I called my doctor’s office as directed, hoping that they’d offer me some sort of magic solution. Instead, they asked me to come down to the hospital that evening for monitoring and testing. On the way out the door, my husband paused to grab our hospital bag and I had a moment of panic — it was way too soon for this, we weren’t ready, the nursery isn’t finished, and I had like ten billion deadlines that week. What the hell, baby? You still have like two more months to go.

Courtesy of De Elizabeth

As soon as we arrived at Labor & Delivery, the nurse hooked me up to a monitor. A few moments later, she popped back into our room to confirm that I was having a bunch of contractions — more than they’d consider normal at 32 weeks. From there, I was put on an IV of fluids and I had my blood taken to rule out any signs of infection. The doctor on call was brought in to check my cervix and take swabs of the surrounding area (which was just as fun as it sounds, BTW).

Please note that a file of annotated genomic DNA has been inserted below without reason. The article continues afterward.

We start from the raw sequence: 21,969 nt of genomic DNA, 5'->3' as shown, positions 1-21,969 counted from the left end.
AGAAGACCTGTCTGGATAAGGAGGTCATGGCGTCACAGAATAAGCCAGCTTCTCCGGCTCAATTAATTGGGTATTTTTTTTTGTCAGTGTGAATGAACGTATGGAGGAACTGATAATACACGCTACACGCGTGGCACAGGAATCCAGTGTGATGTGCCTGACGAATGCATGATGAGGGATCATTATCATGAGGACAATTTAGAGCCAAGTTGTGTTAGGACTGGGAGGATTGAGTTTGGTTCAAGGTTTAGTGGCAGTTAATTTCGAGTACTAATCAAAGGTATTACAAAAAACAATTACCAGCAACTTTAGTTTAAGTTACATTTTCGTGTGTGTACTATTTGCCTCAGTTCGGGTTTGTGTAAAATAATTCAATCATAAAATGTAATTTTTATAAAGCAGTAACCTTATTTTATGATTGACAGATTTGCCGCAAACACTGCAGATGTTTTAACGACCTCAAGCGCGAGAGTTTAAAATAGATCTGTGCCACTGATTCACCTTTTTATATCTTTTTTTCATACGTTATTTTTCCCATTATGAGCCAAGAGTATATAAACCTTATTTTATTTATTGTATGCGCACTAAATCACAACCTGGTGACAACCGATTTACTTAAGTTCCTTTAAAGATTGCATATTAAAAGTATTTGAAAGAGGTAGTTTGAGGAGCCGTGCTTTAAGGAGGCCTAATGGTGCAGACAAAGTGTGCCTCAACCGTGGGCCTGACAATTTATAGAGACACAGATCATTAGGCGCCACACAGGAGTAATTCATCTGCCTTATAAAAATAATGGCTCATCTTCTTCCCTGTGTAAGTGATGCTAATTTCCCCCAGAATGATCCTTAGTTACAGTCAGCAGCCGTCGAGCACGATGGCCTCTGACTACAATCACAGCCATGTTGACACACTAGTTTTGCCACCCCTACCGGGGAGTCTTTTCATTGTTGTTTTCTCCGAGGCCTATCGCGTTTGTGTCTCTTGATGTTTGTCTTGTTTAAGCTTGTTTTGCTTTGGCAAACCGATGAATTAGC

I feel better equipped to understand my body, and I feel more in tune with what’s “normal” for me.

As it turned out, I wasn’t going into labor. My cervix was nice and closed, and all of the testing came back normal. The medical professionals on staff concluded that I might have been dehydrated, as my contractions subsided after I went through a full bag of fluids. For the record, even minor dehydration can cause Braxton Hicks contractions, which is why pregnant women are urged to drink a ton of water daily.